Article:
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CREFC Europe: Shining a light on back funding

The financing behind European real estate debt funds is both a bright spot and a dark corner of the real estate debt market, finds CREFC Europe's CEO, Peter Cosmetatos.

Peter Cosmetatos of CREFC
Peter Cosmetatos, CREFC Europe

When the global financial crisis struck nearly 15 years ago, we discovered how little anyone knew about the amount, quality and location of real estate risk in the financial sector – even though most of it was in highly regulated banks. Since the GFC, the real estate finance market in the UK (and more patchily in continental Europe) has seen a big expansion in non-bank lending. As banks, including CMBS lenders, pulled back, largely under regulatory pressure, the gap was filled by other sources of capital, drawn by the risk/return of real estate debt in a low yield world.

Non-bank lenders have proven more long-lasting than the opportunistic, short-lived phenomenon some expected. As they consolidated their presence in the market, their capital structure has evolved. Firms that initially only deployed equity raised from their investors now commonly add fund-level leverage to increase their firepower, compete in the lending market and deliver promised returns. There are various models for this, ranging from loan-on-loan to warehouse lines and repo finance widely used in the US.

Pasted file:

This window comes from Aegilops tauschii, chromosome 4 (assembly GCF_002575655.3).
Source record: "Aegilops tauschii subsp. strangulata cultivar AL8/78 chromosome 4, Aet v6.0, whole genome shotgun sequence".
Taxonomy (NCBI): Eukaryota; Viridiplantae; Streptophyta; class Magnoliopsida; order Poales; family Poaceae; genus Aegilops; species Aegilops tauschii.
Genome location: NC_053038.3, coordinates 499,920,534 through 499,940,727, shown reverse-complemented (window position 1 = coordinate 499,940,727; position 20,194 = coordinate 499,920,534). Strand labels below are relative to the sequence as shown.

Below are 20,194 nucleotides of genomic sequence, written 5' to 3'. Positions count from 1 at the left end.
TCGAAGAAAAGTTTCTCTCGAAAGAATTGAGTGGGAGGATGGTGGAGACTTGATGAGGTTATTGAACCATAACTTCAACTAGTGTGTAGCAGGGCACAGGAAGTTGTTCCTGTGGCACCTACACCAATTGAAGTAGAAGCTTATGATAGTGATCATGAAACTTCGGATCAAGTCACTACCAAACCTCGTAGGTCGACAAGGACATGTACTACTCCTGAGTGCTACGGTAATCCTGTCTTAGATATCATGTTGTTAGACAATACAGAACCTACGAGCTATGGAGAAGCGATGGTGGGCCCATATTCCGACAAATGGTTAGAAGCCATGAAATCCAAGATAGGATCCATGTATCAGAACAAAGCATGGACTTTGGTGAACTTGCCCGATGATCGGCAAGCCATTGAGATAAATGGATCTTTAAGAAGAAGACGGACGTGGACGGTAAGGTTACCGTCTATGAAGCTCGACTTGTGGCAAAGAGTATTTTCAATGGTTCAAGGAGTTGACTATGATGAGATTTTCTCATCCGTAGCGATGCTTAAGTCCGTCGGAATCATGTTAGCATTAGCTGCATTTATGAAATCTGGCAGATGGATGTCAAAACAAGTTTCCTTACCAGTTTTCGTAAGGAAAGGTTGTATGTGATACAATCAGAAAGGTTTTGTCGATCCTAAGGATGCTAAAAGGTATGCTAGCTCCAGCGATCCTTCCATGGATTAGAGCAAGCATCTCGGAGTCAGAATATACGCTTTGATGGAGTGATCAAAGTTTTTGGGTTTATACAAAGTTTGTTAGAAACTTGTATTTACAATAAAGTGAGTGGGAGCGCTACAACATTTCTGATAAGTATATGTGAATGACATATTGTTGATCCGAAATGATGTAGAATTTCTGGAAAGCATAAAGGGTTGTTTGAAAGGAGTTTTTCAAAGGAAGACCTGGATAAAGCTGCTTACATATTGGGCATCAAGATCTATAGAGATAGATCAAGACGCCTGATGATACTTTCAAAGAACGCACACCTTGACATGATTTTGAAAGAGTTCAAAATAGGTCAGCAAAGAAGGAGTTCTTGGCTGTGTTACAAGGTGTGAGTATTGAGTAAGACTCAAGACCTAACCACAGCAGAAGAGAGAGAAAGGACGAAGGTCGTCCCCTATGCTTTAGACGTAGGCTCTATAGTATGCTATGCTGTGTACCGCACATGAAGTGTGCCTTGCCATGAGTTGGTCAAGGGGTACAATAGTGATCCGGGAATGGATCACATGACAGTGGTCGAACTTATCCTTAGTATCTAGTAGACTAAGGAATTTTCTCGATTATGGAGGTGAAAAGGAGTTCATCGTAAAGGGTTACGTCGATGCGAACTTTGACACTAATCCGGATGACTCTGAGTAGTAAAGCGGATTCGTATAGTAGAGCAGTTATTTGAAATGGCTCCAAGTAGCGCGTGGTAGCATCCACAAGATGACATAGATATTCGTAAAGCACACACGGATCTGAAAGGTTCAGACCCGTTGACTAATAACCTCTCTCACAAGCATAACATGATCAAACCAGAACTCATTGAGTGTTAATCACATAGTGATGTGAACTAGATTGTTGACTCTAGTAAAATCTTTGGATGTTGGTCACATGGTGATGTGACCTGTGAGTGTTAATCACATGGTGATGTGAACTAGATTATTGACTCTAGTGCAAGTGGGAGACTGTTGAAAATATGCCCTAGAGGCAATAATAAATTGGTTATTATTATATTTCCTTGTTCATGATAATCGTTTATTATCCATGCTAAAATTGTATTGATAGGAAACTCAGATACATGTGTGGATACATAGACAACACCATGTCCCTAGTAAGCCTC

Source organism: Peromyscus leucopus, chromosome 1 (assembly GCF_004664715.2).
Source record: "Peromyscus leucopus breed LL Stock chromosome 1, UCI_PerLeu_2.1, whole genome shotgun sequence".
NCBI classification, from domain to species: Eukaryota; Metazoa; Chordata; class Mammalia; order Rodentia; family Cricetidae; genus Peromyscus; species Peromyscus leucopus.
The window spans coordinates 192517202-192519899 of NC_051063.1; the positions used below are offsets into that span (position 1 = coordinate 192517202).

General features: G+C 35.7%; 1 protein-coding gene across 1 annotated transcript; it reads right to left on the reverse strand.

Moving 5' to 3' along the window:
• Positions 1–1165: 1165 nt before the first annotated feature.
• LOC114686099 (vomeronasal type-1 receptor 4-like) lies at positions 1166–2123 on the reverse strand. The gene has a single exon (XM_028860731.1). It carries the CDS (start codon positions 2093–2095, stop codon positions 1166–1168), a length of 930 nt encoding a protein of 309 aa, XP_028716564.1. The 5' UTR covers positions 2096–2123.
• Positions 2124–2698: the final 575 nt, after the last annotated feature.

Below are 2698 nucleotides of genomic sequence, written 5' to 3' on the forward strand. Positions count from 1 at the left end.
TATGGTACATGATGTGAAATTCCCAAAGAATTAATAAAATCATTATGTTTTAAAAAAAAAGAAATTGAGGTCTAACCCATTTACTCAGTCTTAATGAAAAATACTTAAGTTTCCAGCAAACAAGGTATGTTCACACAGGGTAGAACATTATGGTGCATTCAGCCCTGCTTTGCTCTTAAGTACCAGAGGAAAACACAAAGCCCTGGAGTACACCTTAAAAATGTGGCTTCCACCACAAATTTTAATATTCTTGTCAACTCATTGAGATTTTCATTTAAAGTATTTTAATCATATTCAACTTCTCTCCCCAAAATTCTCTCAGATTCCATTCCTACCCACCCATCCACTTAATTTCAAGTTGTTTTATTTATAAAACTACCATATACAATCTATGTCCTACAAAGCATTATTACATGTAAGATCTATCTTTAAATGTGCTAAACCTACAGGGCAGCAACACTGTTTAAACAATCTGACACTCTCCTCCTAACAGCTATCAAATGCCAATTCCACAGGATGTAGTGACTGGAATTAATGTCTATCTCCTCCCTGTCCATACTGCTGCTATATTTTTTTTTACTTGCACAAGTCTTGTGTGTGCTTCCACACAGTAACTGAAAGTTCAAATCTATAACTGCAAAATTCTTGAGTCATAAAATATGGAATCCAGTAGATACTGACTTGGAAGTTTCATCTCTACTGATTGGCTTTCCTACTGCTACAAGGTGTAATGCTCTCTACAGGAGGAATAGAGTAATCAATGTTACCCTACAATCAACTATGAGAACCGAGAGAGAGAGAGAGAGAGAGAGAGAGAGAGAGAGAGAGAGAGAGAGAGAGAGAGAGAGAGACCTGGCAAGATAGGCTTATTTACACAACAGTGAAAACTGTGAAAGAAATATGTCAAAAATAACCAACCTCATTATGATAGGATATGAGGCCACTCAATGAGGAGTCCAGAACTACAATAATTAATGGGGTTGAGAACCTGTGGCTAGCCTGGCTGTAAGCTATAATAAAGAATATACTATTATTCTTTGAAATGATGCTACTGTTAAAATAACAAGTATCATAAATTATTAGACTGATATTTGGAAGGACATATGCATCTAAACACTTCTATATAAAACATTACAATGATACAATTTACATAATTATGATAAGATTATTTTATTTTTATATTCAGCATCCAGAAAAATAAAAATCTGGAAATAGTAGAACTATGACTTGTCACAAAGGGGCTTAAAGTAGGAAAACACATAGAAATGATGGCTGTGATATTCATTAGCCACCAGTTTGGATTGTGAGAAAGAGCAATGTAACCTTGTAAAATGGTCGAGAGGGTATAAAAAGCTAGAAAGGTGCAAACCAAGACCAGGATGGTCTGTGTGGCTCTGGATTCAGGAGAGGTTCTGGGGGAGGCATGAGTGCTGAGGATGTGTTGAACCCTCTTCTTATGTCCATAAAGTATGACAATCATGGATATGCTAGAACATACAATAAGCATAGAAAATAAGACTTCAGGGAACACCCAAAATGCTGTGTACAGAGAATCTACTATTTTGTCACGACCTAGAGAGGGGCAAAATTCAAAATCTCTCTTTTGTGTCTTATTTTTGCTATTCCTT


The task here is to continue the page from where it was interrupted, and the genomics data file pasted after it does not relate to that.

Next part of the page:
Those forms of ‘back funding’ have some interesting characteristics:

  • By increasing the capital available to non-bank lenders and reducing their blended cost of capital, back funding helps ensure a flow of reasonably priced credit to those parts of the market that banks are no longer committed to serving. Debt fund leverage thus structurally supports the supply of credit to the whole real estate market.
  • In economic terms, the back funder and the debt fund can replicate a senior/mezzanine split.
  • Unlike a true senior lender, the back funder does not get mortgage security, but it typically enjoys a lighter capital and compliance burden than for direct real estate lending.
  • For firms that have reduced their direct real estate lending for regulatory or commercial reasons, lending to debt funds offers diversified real estate exposure.
  • Back funding is opaque. In all likelihood, neither the end borrower nor financial regulators will know about it. It is also invisible to studies such as Bayes Business School’s commercial real estate lending report, which sees a senior loan advanced by a debt fund, but not the participation of a bank or other back funder, or the slicing of risk that allows.

The evolution of Europe’s real estate lending market to include leveraged non-bank lenders makes a lot of sense. Although the pandemic did not excessively stress this model, a property crash might – and the opacity of this corner of the market feels problematic.

In trying to make post-GFC UK oversight of real estate risk in the financial system smarter, the Vision report, published in 2014 by a cross-industry group, called above all for comprehensive, robust and timely data. The European Systemic Risk Board has also consistently acknowledged real estate “data gaps” in recent years.

But while regulators do have a better handle on real estate risk in the banks, they have not kept pace with a changing market. That is not a good thing. A future property crash will surely reveal problems, and regulators rarely do their best work when they are caught by surprise.